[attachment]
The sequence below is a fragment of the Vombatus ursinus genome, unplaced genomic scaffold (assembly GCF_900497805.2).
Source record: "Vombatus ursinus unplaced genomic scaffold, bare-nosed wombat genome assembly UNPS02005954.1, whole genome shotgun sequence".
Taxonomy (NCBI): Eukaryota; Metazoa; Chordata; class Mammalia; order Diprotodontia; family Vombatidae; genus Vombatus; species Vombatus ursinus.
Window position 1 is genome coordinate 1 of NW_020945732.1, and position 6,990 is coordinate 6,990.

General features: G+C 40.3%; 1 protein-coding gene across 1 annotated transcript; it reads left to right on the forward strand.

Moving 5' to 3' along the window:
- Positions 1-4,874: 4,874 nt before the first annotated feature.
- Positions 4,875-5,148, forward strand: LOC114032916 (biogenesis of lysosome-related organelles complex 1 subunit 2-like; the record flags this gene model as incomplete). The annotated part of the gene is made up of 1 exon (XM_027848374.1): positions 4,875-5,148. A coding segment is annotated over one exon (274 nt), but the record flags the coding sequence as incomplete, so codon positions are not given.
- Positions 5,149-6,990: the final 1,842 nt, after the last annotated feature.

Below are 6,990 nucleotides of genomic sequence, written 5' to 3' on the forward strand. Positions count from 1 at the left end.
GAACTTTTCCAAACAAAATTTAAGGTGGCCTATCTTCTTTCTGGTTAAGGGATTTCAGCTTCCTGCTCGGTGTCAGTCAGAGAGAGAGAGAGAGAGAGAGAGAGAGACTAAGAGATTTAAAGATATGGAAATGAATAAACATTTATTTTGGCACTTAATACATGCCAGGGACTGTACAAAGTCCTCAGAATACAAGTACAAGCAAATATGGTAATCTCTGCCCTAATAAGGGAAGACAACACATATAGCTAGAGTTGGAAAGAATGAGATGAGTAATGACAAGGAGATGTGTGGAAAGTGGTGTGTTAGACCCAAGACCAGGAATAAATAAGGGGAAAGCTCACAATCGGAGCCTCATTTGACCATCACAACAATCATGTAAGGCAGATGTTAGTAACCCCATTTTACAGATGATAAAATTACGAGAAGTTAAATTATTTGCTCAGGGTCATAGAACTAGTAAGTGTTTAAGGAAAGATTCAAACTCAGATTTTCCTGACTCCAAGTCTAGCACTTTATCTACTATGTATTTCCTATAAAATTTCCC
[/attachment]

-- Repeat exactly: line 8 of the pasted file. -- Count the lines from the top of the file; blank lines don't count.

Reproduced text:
- Positions 4,875-5,148, forward strand: LOC114032916 (biogenesis of lysosome-related organelles complex 1 subunit 2-like; the record flags this gene model as incomplete). The annotated part of the gene is made up of 1 exon (XM_027848374.1): positions 4,875-5,148. A coding segment is annotated over one exon (274 nt), but the record flags the coding sequence as incomplete, so codon positions are not given.